Note the evidence of the use of pounding stones at both sites, and chisels at Tiahuanaco.
Alien chisels, I suppose.


What of it? Is anyone claiming that humans didn't do any stone work themselves at all?

So, the aliens left the most delicate and difficult work to the humans? The very work that you and your ilk claim the natives were incapable of?

Or do you merely insist that humans couldn't have moved the stones?


The Thunder Stone is sometimes claimed to be the "largest stone ever moved by man". This stone was large and heavy; it was effectively moved 6 km (4 miles) overland to the Gulf of Finland by manpower alone; no animals or machines were used. Transported by barge up the Neva River, it reached St. Petersburg. The entire effort is considered an historic engineering feat.

snip

Based on the density of granite, its mass was determined to be around 1500 tonnes.

source
As I said, a great deal is known about the Inca and their construction methods, as well as Tiahuanaco.

Of course, you don't want to know this. But that doesn't make it unknown.

Harte



posted on Sep, 11 2011 @ 12:14 AM
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Originally posted by Harte
Not at all. Just saying your source [which is the existence of certain structures] is a jokey, lying entertainment program with no credibility whatsoever.


Fixed, and yeah, that makes sense (lol). Since you still aren't getting it, my "source" is not the TV show, given that I haven't quoted anything they said. My source is the evidence, i.e., the tangible structures that they happened to film and discuss. Is that clear?


Problem is, you've been misled by your own desitre to believe,


Consider your laughable psychobabble / crystal ball-reading attemp to be dismissed, for obvious reasons.


since the above quote is in fact not talking about the stones in the structures, but the stones found lying around the area by the natives, which they then used in their structures:


Irrelevant, given that it is still evidence (in the form of testimony) of ancient alien visititation, which refutes your claim that there is none. This is one of many pieces of evidence.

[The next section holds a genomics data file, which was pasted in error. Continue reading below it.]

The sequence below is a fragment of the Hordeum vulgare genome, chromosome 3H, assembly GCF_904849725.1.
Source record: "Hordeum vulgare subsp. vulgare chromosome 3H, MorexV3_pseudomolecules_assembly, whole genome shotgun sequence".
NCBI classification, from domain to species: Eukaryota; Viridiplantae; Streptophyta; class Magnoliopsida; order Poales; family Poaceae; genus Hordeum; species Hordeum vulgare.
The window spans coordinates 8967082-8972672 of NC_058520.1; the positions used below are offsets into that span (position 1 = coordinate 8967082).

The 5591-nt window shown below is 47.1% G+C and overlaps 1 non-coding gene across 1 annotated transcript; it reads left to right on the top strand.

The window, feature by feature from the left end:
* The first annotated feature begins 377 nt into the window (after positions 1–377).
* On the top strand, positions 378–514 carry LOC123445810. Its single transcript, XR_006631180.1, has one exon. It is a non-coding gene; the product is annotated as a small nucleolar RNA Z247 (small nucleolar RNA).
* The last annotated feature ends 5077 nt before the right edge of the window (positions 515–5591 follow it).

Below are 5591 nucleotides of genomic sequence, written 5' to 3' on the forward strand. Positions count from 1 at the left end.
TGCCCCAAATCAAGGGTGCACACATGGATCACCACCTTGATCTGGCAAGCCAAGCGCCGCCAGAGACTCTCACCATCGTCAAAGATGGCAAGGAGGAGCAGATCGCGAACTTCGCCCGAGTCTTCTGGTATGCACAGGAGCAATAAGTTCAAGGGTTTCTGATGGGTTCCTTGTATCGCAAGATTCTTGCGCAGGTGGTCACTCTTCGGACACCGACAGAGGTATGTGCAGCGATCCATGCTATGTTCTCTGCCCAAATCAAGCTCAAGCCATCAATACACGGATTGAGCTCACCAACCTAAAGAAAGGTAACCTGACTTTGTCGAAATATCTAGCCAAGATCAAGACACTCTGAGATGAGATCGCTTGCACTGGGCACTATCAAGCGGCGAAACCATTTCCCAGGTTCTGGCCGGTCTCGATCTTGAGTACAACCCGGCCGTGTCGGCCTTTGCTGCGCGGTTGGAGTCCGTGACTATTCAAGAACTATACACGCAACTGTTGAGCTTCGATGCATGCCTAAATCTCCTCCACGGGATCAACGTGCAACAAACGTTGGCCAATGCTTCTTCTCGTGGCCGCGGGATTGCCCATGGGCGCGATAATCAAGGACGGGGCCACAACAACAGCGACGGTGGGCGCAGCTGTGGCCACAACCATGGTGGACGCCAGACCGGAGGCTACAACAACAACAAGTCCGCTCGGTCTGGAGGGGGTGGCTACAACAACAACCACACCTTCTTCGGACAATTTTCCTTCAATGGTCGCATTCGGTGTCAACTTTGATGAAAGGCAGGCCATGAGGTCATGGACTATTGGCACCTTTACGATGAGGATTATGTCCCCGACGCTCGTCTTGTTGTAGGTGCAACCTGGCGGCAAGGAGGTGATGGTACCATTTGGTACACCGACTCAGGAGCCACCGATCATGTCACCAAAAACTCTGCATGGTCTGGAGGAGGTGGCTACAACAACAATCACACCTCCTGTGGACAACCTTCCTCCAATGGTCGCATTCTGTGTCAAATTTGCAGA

So, decided not to read the pdf then?


Consider your second crystal ball-reading attempt dismissed, for obvious reasons. Also, you should familiarize yourself with the definition of the word "known". There are few events from ancient history that are known to be true.


Now you're coming to realize it, I see.


Say what?


You should have said "If that is true" before all your fringy claims.


I haven't made any "fringy" claims.


It is, of course, not true.


Nothing that you quoted establishes that no Incan ever told a Spaniard that Sacsayhuamán was built by "giants". Either way, it doesn't matter, because there are countless testimonies (testimonies are in fact evidence) of ancient alien visitation. You can find a lot of them in the Bible alone. Each and every one of those testimonies refutes your claim that there is "no evidence" of ancient alien visitation.



So, the aliens left the most delicate and difficult work to the humans? The very work that you and your ilk claim the natives were incapable of?


Given that I never claimed nor implied any such thing; nor would that logically follow from anything I said; consider your strawman dismissed.


Or do you merely insist that humans couldn't have moved the stones?


I am skeptical of the idea that anyone could mate irregularly shaped megaliths together precisely with primitive tools. None of the explanations I've seen impress me because they don't account for how the irregularity of the surface of the third dimension of one stone is precisely duplicated in the stone that has to mate with it. This is the part that you can't e.g. trace onto the other stone in order to have a guide for cutting. If the walls were paper thin (making the individual pieces 2D for all intents and purposes), then it would be relatively easy to do.


The Thunder Stone is sometimes claimed to be the "largest stone ever moved by man". This stone was large and heavy; it was effectively moved 6 km (4 miles) overland to the Gulf of Finland by manpower alone; no animals or machines were used. Transported by barge up the Neva River, it reached St. Petersburg. The entire effort is considered an historic engineering feat.